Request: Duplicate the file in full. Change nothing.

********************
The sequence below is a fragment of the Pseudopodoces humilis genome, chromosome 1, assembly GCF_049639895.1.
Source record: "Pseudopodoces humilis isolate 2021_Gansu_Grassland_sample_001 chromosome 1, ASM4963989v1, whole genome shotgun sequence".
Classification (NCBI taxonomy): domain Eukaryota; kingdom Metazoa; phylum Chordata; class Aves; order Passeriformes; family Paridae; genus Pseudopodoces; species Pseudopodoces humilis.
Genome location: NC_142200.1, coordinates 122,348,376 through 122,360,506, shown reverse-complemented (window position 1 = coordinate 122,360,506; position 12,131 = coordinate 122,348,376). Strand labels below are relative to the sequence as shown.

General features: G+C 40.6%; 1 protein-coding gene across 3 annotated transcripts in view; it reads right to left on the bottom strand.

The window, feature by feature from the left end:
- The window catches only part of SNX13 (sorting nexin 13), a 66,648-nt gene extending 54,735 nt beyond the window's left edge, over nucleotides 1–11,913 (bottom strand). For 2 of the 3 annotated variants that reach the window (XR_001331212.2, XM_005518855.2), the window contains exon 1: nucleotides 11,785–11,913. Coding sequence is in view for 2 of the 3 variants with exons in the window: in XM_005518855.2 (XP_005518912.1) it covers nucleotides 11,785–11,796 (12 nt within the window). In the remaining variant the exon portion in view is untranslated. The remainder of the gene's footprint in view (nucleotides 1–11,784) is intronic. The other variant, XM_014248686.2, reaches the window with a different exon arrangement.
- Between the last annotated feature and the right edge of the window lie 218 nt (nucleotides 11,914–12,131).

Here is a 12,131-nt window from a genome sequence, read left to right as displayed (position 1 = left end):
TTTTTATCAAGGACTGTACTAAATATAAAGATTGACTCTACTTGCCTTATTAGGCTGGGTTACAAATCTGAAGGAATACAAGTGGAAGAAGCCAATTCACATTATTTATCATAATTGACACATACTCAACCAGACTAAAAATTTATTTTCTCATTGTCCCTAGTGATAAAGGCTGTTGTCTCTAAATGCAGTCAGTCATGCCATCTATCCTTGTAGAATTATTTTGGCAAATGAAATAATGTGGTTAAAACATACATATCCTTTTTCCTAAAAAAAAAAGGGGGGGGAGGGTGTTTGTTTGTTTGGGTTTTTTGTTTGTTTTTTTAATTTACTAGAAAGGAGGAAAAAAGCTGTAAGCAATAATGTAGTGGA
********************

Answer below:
The sequence below is a fragment of the Pseudopodoces humilis genome, chromosome 1, assembly GCF_049639895.1.
Source record: "Pseudopodoces humilis isolate 2021_Gansu_Grassland_sample_001 chromosome 1, ASM4963989v1, whole genome shotgun sequence".
Classification (NCBI taxonomy): domain Eukaryota; kingdom Metazoa; phylum Chordata; class Aves; order Passeriformes; family Paridae; genus Pseudopodoces; species Pseudopodoces humilis.
Genome location: NC_142200.1, coordinates 122,348,376 through 122,360,506, shown reverse-complemented (window position 1 = coordinate 122,360,506; position 12,131 = coordinate 122,348,376). Strand labels below are relative to the sequence as shown.

General features: G+C 40.6%; 1 protein-coding gene across 3 annotated transcripts in view; it reads right to left on the bottom strand.

The window, feature by feature from the left end:
- The window catches only part of SNX13 (sorting nexin 13), a 66,648-nt gene extending 54,735 nt beyond the window's left edge, over nucleotides 1–11,913 (bottom strand). For 2 of the 3 annotated variants that reach the window (XR_001331212.2, XM_005518855.2), the window contains exon 1: nucleotides 11,785–11,913. Coding sequence is in view for 2 of the 3 variants with exons in the window: in XM_005518855.2 (XP_005518912.1) it covers nucleotides 11,785–11,796 (12 nt within the window). In the remaining variant the exon portion in view is untranslated. The remainder of the gene's footprint in view (nucleotides 1–11,784) is intronic. The other variant, XM_014248686.2, reaches the window with a different exon arrangement.
- Between the last annotated feature and the right edge of the window lie 218 nt (nucleotides 11,914–12,131).

Here is a 12,131-nt window from a genome sequence, read left to right as displayed (position 1 = left end):
TTTTTATCAAGGACTGTACTAAATATAAAGATTGACTCTACTTGCCTTATTAGGCTGGGTTACAAATCTGAAGGAATACAAGTGGAAGAAGCCAATTCACATTATTTATCATAATTGACACATACTCAACCAGACTAAAAATTTATTTTCTCATTGTCCCTAGTGATAAAGGCTGTTGTCTCTAAATGCAGTCAGTCATGCCATCTATCCTTGTAGAATTATTTTGGCAAATGAAATAATGTGGTTAAAACATACATATCCTTTTTCCTAAAAAAAAAAGGGGGGGGAGGGTGTTTGTTTGTTTGGGTTTTTTGTTTGTTTTTTTAATTTACTAGAAAGGAGGAAAAAAGCTGTAAGCAATAATGTAGTGGA